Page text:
►PGE2 prostaglandins can also only be produced by Omega-6 fatty acids. These pro-inflammatory prostaglandins constrict blood vessels, increase body temperature and encourage blood clotting. These events are lifesaving when the body suffers a wound or injury. Without PGE2s, a person could bleed to death from the slightest of cuts, or succumb to a viral or bacterial attack. However, in excess, this type of prostaglandin is harmful because it sets up a chronic inflammatory condition in the body.

►PGE3 prostaglandins are available from Omega-3 fatty acids. Omega-3s, particularly docosahexaenoic acid (DHA), keep brain cells healthy and also keep the rods and cones in our retinas supple and working properly. The Omega-3 fatty acid, eicosapentaenoic acid (EPA), also plays an important anti-inflammatory role. When necessary, it blocks the release of Omega-6 arachidonic acid, which is necessary for the production of pro-inflammatory PGE2.

Without sufficient Omega-3s in the diet, chronic inflammation can become a problem, one that's now linked to many degenerative diseases of the eye, including macular degeneration, glaucoma and diabetic retinopathy. As with all dietary intake, a proper balance of EFAs is the key to good health. Most scientists agree that a diet including cold-water fish two or three times a week, or EPA/DHA supplementation, helps maintain the proper balance of EFAs (Women of childbearing age and children should check local mercury warnings for fish).

Inflammation

Researchers suggest that Omega-6 fatty acids metabolize to the site-specific anti-inflammatory eicosanoid, prostaglandin E1 (PGE1). Literature suggests these particular prostaglandins reduce ocular surface inflammation, as well as the inflammatory process associated with meibomianitis and reduced lacrimal gland aqueous output.

It's true that the typical American diet is overloaded with Omega-6 linoleic acid (LA) from vegetable oils such as sunflower, safflower, corn, cottonseed and soybean oils, which are added to nearly all processed foods. Many pantries are far too full of processed crackers, chips and baked goods � and thus the Omega-6 oils that oxidize too quickly and become pro-inflammatories.

However, good health also depends on Omega-6 gamma linolenic acid (GLA), which is a downstream metabolite of Omega-6 linoleic acid. It's found in sources such as black currant seed oil, borage oil and evening primrose oil. This compound is necessary to metabolize Omega-6 fatty acid to the series one anti-inflammatory PGE1s, which are associated with healthy mucosal tissue and tear film. On the other hand, the human body cannot metabolize Omega-3 fatty acids to these specific anti-inflammatory prostaglandins.

Patient Education

Educating patients is a challenging task because many may not be aware of their nutritional balance. While a qualified nutritionist should make complete recommendations of nutritional supplements, you can offer them valuable information about treating chronic eye disease. Review the various companies that supply eye-related nutritional products and look at their rationale. Be sure their ingredients are backed by qualified research studies. Most likely you'll be making a "recommendation" for a nutritional supplement, rather than "prescribing" it, but the patients will value your opinion as an eyecare expert.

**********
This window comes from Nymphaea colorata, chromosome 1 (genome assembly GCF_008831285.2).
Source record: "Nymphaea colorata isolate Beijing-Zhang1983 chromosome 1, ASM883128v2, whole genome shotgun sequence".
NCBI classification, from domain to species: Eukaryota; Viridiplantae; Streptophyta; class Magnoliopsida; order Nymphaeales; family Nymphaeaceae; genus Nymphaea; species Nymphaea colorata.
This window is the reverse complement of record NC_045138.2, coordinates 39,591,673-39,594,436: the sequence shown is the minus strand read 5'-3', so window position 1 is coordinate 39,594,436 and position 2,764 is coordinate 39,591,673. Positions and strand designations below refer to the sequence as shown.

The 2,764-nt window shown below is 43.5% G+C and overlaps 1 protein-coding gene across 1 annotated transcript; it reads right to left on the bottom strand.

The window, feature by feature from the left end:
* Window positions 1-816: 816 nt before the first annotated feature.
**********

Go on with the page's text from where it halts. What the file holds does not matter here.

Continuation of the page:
Success! When I encounter patients with a likely dry eye condition, I briefly discuss the anatomy of the tear layer and explain why they are experiencing their symptoms. I then discuss the product I am recommending and my rationale for doing so. I give them a brochure from the manufacturer and let them consider the process. I also let them know that it will likely be effective within 30 days but that they will need to continue to take the supplement as long as their symptoms persist. Many patients have called in within two weeks to say that they can already feel a difference! This is good for my practice, for my patients and for my bottom line.

Metabolization is the key

Most Omega-6 fatty acids are consumed in (polyunsaturated) vegetable oils as linoleic acid (LA). Excessive intake of LA is unhealthy, because it can promote inflammation if not properly metabolized. In contrast, Omega-6 fatty acids that are successfully metabolized or those that have the metabolic advantage of containing GLA, reduce inflammation after further metabolizing to dihomo-gamma-linolenic acid (DGLA). DGLA also blocks, when appropriate, the pro-inflammatory arachidonic acid (AA) conversion.

Sources of EFAs

Flaxseed oil does not include any GLA, so the body's ability to utilize it is totally dependent on the unpredictable delta 6 enzymatic conversion of its LA to GLA. As an Omega-3 fatty acid, flax does not contain EPA/DHA; therefore it's totally dependent on the enzymatic conversion of its high-content alpha-linolenic-acid (ALA) to EPA/DHA, which is required to produce the series three anti-inflammatory prostaglandins.